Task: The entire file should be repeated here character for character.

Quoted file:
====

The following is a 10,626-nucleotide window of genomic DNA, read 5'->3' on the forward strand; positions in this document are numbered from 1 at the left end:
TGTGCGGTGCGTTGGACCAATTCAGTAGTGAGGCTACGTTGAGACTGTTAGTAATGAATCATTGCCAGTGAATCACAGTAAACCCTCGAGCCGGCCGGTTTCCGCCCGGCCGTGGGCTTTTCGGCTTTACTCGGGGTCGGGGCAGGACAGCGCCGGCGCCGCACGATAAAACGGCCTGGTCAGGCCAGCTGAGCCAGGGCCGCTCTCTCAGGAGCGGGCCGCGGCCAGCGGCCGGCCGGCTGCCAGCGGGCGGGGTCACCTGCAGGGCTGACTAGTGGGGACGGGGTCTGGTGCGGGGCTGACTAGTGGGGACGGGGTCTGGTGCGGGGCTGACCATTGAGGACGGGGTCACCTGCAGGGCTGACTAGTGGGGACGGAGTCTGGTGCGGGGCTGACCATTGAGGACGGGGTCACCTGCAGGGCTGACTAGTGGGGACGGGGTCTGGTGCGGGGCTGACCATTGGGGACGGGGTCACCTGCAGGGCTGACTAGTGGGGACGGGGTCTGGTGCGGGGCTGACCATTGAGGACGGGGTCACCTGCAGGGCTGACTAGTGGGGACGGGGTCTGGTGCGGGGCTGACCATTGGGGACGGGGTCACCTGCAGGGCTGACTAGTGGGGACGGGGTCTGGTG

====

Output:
The following is a 10,626-nucleotide window of genomic DNA, read 5'->3' on the forward strand; positions in this document are numbered from 1 at the left end:
TGTGCGGTGCGTTGGACCAATTCAGTAGTGAGGCTACGTTGAGACTGTTAGTAATGAATCATTGCCAGTGAATCACAGTAAACCCTCGAGCCGGCCGGTTTCCGCCCGGCCGTGGGCTTTTCGGCTTTACTCGGGGTCGGGGCAGGACAGCGCCGGCGCCGCACGATAAAACGGCCTGGTCAGGCCAGCTGAGCCAGGGCCGCTCTCTCAGGAGCGGGCCGCGGCCAGCGGCCGGCCGGCTGCCAGCGGGCGGGGTCACCTGCAGGGCTGACTAGTGGGGACGGGGTCTGGTGCGGGGCTGACTAGTGGGGACGGGGTCTGGTGCGGGGCTGACCATTGAGGACGGGGTCACCTGCAGGGCTGACTAGTGGGGACGGAGTCTGGTGCGGGGCTGACCATTGAGGACGGGGTCACCTGCAGGGCTGACTAGTGGGGACGGGGTCTGGTGCGGGGCTGACCATTGGGGACGGGGTCACCTGCAGGGCTGACTAGTGGGGACGGGGTCTGGTGCGGGGCTGACCATTGAGGACGGGGTCACCTGCAGGGCTGACTAGTGGGGACGGGGTCTGGTGCGGGGCTGACCATTGGGGACGGGGTCACCTGCAGGGCTGACTAGTGGGGACGGGGTCTGGTG